flexible ligaments 80% short neck 50%
hypotonia 80% shortened hands 50%
brachycephaly 75% congenital heart disease 45%
smaller genitalia 75% single transverse palmar crease 45%
eyelid crease 75% Macroglossia (larger tongue) 43%
shortened extremities 70% epicanthal fold 42%
oval palate 69% Strabismus 40%
low-set and rounded ear 60% Brushfield spots (iris) 35%

Now with the numbers on the table, what does this mean in real life?

First of all, these numbers do not mean that the child will have a severely shortened life span. The life expectancy for some one with DS is only 18 years shorter than the average life expectancy (60 years vs. 78). The current DS life expectancy is 35 years longer than it was in 1983, imagine how much more that can be improved in just a few more years. With today's medical knowledge and technology, nearly all of the health issues that face children with DS can be fixed or easily managed.

DS in 1983              DS in 2011           US Average

One of the scary phrases in the chart above is "mental retardation." First of all, while that is the medically correct term, those in the community prefer "intellectually disabled." One needs to keep in mind that this term covers a whole spectrum of realities. A child who needs a little extra time on a test is lumped in with someone who cannot feed themselves with this simple term. Most children with DS are closer to "the child needing extra time" end of the spectrum. In other words, most people with DS are either mildly or moderately intellectually disabled. Most children with DS have the ability with a good education and good medical care to live fully productive, fully normal lives.

I realize that to raise a child with DS will require more time, patience and $$$. There is good news on those fronts as well. Every community in the US has a support group for parents. There you can share with others the whole mess of emotions you are going through and parents have the opportunity to help each other.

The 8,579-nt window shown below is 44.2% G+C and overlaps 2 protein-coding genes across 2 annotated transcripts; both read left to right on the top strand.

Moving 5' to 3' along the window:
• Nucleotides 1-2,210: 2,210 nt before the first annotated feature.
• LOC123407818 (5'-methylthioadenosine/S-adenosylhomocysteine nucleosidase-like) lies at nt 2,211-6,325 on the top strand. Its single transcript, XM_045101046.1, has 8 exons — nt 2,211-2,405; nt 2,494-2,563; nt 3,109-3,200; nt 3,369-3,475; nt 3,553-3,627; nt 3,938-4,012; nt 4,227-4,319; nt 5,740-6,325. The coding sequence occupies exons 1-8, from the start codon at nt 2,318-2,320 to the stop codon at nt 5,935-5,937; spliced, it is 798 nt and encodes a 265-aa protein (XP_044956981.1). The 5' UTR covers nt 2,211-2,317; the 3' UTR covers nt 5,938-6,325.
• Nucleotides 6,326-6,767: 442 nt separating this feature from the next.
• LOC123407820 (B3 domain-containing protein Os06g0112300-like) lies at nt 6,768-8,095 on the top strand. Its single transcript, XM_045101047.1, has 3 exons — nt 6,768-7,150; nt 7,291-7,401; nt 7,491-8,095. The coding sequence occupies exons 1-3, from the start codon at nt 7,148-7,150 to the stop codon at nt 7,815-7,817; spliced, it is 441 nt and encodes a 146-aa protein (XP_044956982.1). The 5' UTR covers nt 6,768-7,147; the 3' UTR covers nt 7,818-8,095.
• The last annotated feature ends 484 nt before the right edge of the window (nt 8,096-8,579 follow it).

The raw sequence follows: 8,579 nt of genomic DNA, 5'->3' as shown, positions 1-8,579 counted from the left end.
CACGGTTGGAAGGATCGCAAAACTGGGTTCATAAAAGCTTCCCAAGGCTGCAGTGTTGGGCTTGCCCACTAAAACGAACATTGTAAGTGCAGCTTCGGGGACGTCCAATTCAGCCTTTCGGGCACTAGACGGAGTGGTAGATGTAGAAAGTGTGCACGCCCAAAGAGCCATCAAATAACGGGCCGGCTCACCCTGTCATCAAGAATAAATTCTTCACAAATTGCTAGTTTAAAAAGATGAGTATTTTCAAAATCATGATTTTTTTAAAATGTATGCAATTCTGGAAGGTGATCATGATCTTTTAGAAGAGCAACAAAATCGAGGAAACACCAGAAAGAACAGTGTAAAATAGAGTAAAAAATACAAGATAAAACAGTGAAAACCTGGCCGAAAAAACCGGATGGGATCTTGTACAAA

Check out the kid on the far left in the Target ad!

Many states have free early-intervention programs that will pay for needed therapies, tests and care up to the age of three. If you are not referred to them by your pediatrician, you can get the information yourself here. (I have personally dealt with the one in NY due to some early concerns about my son and it was a very easy process and they were very helpful.)

After your child turns 3, he or she is guaranteed an education under the Individuals with Disabilities Education Act (IDEA). "Under IDEA, local school districts must provide "a free appropriate education in the least restrictive environment" and an individualized education plan (IEP) for each child." according to this informative site.

Medical care is another big expense. A child with DS qualifies for medicaid and social security benefits. Also, different states and cities have other resources for necessities like specialized equipment. A good site for info written by a mother of children with DS is here.  

My point here: Down Syndrome is not a death sentence. Living with DS is not even a one-way ticket to a difficult life. The only explanation I can see for the statistic above is misinformation and myths which I have tried to help fix here. If you or someone you know is pregnant and the child has been diagnosed with Down Syndrome, you, or they, need to know that you are not alone and there is help out there. It will be difficult, but there is hope.

For more info:


  1. Glad to see your post as my 4 year old is another of the %10 NOT aborted even though I found out at age 21, and 17w pregnant while testing for something else. He has many of the problems mentioned including the hypotonia, eyes, heart issues with severe surgery complications, he did have hearing issues due to small ear canals getting wax in them... BUT even though he went through all that and took TIME to do things...such as walk a couple days prior to his 4th's WORTH IT %100.